Prepare everything in advance: use a figure-8 harness attached to a leash that can be fastened to the wall next to your tub or sink with a suction cup. This will secure the cat and leave both your hands free.
BATHING YOUR CAT
Place a non-skid rubber mat on the bottom of the tub or sink so that your cat has secure footing. Fill the sink or tub halfway with lukewarm water.
Use products specifically designed for cats. Ask your vet to recommend those that are best for your cat’s skin and haircoat. Before the bath, comb out the coat. Remove all the mats, they are twice as hard to get out once wet. Lubricate your cat’s eyes with artificial tears, or one drop of vitamin E oil, and put a cotton ball in each ear. Rinse the coat down gently with warm water and shampoo twice. Massaging your cat’s body helps get the suds good and foamy, it also feels fabulous to your cat. Finally rinse the fur thoroughly or else cats may itch and the fur will be sticky. A lemon, or Rosemary, or vinegar rinse helps insure a squeaky clean soap-free coat that shines but should be followed by a plain water rinse. Avoid conditioners they flatten the coat. Squeeze out excess water with your hands and towel dry and remove the cotton balls from your cat’s ears. Don’t use towels dried with fabric softeners, they absorb less water and leave a residue on the cat’s coat. Cats given lots of love, cuddling and reassurance may learn to tolerate a warm hand held hairdryer.
How Often Do Cats Need to be Groomed?
Your cats coat condition is your best guide as to how often grooming is needed. If your cat’s coat is in good shape, 60 seconds a day will keep it that way. In general, cats with longer hair coats need regular grooming at various intervals to keep their coats healthy and mat free. Combing for 5 minutes a day keeps most longhairs in tip top shape. Once a week keeps most short hairs slick. Cats with curly coats like the American Wirehair Devon and Cornish Rex should not be combed or brushed but do need monthly baths.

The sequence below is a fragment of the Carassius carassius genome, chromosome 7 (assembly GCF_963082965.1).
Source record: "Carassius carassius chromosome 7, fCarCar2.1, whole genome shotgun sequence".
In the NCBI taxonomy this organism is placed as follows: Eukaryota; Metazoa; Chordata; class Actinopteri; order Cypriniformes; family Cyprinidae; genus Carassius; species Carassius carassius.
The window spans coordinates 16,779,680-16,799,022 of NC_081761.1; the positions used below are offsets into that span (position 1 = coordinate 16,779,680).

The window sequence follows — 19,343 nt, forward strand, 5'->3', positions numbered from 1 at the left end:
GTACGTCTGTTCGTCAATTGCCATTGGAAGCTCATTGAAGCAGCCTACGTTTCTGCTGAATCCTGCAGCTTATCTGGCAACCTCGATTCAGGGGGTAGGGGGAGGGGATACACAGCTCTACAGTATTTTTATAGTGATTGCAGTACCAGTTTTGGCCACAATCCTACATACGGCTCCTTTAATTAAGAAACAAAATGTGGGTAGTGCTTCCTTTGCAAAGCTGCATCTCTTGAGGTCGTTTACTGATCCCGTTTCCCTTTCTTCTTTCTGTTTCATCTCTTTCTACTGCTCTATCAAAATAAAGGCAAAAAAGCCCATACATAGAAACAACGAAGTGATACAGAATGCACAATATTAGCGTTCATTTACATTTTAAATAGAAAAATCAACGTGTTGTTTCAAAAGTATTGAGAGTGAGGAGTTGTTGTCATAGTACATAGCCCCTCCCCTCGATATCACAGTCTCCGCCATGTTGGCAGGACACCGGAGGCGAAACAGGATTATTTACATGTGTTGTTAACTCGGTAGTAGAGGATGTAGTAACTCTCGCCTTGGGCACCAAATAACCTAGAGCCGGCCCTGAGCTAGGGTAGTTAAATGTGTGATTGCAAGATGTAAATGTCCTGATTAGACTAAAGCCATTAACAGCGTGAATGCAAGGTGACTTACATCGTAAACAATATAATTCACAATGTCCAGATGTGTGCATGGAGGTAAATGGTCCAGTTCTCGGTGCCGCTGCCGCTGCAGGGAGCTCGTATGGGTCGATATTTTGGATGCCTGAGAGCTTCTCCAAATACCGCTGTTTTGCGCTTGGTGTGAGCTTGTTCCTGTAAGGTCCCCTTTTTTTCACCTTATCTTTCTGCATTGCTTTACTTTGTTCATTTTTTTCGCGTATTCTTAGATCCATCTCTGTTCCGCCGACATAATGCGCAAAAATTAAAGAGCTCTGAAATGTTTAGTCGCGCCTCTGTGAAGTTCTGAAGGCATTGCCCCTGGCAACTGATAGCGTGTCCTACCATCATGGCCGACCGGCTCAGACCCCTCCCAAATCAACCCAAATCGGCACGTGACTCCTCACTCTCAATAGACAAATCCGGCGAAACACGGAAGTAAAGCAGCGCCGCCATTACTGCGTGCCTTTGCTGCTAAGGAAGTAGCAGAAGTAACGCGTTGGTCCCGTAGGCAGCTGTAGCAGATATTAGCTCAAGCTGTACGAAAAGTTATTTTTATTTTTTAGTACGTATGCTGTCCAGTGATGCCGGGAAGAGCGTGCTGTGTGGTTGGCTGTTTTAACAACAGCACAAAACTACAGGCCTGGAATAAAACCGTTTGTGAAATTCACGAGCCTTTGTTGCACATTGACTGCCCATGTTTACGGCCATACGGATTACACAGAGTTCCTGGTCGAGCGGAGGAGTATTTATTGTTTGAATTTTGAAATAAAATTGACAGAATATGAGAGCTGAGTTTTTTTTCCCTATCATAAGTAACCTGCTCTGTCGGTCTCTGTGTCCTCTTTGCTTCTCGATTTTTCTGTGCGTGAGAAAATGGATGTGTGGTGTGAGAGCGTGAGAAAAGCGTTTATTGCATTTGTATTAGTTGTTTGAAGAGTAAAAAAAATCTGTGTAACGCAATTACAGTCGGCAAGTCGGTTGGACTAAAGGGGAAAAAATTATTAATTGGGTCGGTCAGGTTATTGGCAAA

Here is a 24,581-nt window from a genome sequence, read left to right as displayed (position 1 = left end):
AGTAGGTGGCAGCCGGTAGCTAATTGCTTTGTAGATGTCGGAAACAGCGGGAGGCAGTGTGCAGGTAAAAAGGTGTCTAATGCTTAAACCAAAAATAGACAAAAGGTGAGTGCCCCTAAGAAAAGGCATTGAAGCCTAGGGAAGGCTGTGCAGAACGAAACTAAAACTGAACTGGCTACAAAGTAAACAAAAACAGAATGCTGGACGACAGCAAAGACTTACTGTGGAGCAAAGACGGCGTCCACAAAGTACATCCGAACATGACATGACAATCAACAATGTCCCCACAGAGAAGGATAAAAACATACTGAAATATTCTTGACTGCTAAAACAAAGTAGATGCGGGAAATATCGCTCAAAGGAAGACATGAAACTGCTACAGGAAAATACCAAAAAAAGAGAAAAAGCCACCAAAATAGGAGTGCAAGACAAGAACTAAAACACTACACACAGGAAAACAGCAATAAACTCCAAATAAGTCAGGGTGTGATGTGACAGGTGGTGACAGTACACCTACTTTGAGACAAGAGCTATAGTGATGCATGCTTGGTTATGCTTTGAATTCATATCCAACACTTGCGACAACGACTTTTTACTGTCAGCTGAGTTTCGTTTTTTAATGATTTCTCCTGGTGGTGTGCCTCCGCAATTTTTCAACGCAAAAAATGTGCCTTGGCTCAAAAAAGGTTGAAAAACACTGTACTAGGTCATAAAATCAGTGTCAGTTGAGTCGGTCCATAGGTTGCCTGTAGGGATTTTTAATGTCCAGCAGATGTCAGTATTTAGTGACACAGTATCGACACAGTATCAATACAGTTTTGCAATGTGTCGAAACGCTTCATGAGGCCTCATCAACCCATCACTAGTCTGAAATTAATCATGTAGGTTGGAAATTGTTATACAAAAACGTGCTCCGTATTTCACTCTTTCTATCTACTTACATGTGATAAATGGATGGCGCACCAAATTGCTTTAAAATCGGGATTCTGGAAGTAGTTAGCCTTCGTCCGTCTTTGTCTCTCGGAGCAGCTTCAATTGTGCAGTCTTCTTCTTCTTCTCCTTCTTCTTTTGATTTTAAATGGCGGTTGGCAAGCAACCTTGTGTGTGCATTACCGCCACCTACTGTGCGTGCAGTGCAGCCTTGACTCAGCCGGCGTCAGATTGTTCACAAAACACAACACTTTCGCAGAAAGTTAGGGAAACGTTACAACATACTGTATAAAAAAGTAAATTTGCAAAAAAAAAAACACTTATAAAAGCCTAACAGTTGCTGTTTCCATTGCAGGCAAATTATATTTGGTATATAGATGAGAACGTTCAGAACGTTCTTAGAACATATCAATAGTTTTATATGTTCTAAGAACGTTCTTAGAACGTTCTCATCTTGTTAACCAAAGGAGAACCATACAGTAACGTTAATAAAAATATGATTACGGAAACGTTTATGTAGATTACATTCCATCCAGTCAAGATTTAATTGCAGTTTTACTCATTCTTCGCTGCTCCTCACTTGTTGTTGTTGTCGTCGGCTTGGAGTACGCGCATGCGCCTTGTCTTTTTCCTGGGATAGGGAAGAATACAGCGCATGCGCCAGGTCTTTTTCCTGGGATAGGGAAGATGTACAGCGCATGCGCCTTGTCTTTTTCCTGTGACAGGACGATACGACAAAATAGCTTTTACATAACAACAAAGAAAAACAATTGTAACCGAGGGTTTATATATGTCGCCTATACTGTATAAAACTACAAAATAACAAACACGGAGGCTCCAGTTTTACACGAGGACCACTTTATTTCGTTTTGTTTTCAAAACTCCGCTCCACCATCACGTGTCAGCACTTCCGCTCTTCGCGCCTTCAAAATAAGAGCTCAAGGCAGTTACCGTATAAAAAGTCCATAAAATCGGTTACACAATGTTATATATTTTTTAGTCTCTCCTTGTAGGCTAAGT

The biggest mistake people make when bathing their cats is using the wrong products. Don’t use people shampoo on pets. There are as many hair care choices for pets as there are for people: scented, unscented, medicated, herbal, flea, tick, etc. Your vet can make the best recommendation based on your pet’s skin and hair coat.
The eyes are the area to be most careful of -Use an eye lubricant like artificial tears or a drop of vitamin E oil to help keep out the suds.
© Dr. Carol’s Lemon Rinse Recipe:
“This helps insure a squeaky clean soap-free coat that shines.”
Place 1 sliced lemon into 1 pint of boiling water, cover, store 24 hours at room temperature. Use as a rinse, then rinse again with water.